Rabin Memorial Turns into Political Slugfest

YERUSHALAYIM -
Foreign Minister Yair Lapid speaks during a memorial ceremony marking 26 years since the assassination of former Prime Minister Yitzhak Rabin, at the Knesset, Monday. (Olivier Fitoussi/Flash90)

A memorial ceremony marking the 26th anniversary of the assassination of Prime Minister Yitzchak Rabin turned into a political slugfest on Monday, as Rabin family members and politicians traded accusations about responsibility for his death and the current state of democracy in Israel.

Rabin’s grandson, Yonatan Ben-Artzi, used the occasion, ostensibly meant to promote peace and national unity, to lash out at opposition leader Binyamin Netanyahu, who has often been blamed by the Israeli left for incitement leading up to the assassination.

“After many years of fear and paralysis, Israelis stood tall,” Ben-Artzi said, apparently referring to Netanyahu’s political defeat. “After fighting a war over Israel’s democratic character and for its freedom, the Israeli people won. And in the face of verbal and physical violence, in the face of authoritarianism and lies, the Israeli spirit won. The rule of the people prevailed over the rule of the individual.” The comments were made at a ceremony at the President’s Residence in Yerushalayim.

He further implied that the right wing, which was led by Netanyahu during the assassination and for the past 12 years, has tried to belittle the incitement against Rabin prior to the assassination.

“For a quarter of a century, Israelis have been suffering from post-trauma that has been fueled by those who have taken great joy over this pain. It’s hard to believe that this day of remembrance has turned into a day in which people try to portray seemingly two parties that were engaged in incitement just in order to reap the rewards of the divisions.”

The Likud shot back, saying Prime Minister Naftali Bennett became prime minister by political maneuvers rather than by popular support. “The people’s rule won over the individual? Exactly the opposite. The individual [Bennett] deceived the people in order to grab power away from the people.”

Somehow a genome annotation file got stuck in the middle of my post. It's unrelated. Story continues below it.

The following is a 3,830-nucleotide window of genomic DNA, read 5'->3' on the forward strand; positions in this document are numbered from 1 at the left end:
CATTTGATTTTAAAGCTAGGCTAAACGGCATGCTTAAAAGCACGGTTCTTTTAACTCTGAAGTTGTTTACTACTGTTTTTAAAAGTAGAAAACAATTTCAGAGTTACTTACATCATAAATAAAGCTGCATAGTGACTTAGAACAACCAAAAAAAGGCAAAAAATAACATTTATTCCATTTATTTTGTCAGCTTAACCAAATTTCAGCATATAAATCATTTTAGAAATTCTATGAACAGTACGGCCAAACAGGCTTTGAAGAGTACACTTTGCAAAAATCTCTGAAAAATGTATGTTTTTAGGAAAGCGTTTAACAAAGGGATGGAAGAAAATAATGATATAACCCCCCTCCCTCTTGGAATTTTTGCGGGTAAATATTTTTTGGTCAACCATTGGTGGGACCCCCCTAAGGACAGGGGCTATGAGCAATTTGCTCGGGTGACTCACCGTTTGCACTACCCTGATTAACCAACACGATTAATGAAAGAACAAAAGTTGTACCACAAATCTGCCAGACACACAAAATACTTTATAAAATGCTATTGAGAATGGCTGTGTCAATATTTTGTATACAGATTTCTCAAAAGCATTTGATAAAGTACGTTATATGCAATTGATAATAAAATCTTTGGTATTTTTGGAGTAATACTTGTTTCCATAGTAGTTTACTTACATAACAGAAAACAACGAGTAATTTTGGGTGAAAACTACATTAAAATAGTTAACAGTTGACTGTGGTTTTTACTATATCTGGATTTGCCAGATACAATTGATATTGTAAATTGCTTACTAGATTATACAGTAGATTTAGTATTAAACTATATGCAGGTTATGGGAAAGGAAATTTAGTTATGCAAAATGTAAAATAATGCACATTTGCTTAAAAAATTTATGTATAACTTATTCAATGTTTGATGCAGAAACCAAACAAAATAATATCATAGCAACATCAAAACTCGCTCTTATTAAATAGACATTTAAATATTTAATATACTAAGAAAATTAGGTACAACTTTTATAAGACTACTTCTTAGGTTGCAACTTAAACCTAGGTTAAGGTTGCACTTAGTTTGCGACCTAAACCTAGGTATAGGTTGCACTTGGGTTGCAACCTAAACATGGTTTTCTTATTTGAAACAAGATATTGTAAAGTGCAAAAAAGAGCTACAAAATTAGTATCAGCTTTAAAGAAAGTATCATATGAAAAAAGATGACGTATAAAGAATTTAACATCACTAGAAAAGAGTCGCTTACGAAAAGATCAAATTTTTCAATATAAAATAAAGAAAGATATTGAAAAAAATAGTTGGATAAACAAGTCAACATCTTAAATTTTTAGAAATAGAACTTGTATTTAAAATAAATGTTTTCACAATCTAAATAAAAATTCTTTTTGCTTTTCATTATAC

Foreign Minister Yair Lapid entered the fray, charging that far-right Knesset members are the “ideological heirs” of Yitzhak Rabin’s assassin, Yigal Amir.

“Yigal Amir’s ideological heirs are today serving in Israel’s Knesset. Had we not performed the miracle of the ‘change government,’ they would be ministers in the government,” he said, referring to MK Ben Gvir, who was reportedly in the running for a government post had the Netanyahu bloc won.

Netanyahu, now opposition leader, responded to Lapid, noting that while he supported the peace agreement with Jordan brokered by Rabin, when he was opposition leader, Lapid has behaved differently.

“I’m telling this to Lapid, who spoke now in support of statesmanship, but refrained from voting for the peace agreements with Bahrain and the United Arab Emirates.”

Lapid’s speech was interrupted by Religious Zionism leader Bezalel Smotrich and Shas chairman Rabbi Aryeh Deri, who were escorted out of the plenum by the ushers.

Prime Minister Naftali Bennett made a plea for ending such divisiveness:

“I hope we learned that we cannot malign an entire community if one of its members… committed a crime,” said Bennett. “It wasn’t the right or the religious who murdered Rabin. Yigal Amir murdered him.”

He warned that bloodshed like Rabin’s assassination could lead to “losing everything we hold dear, including the state.”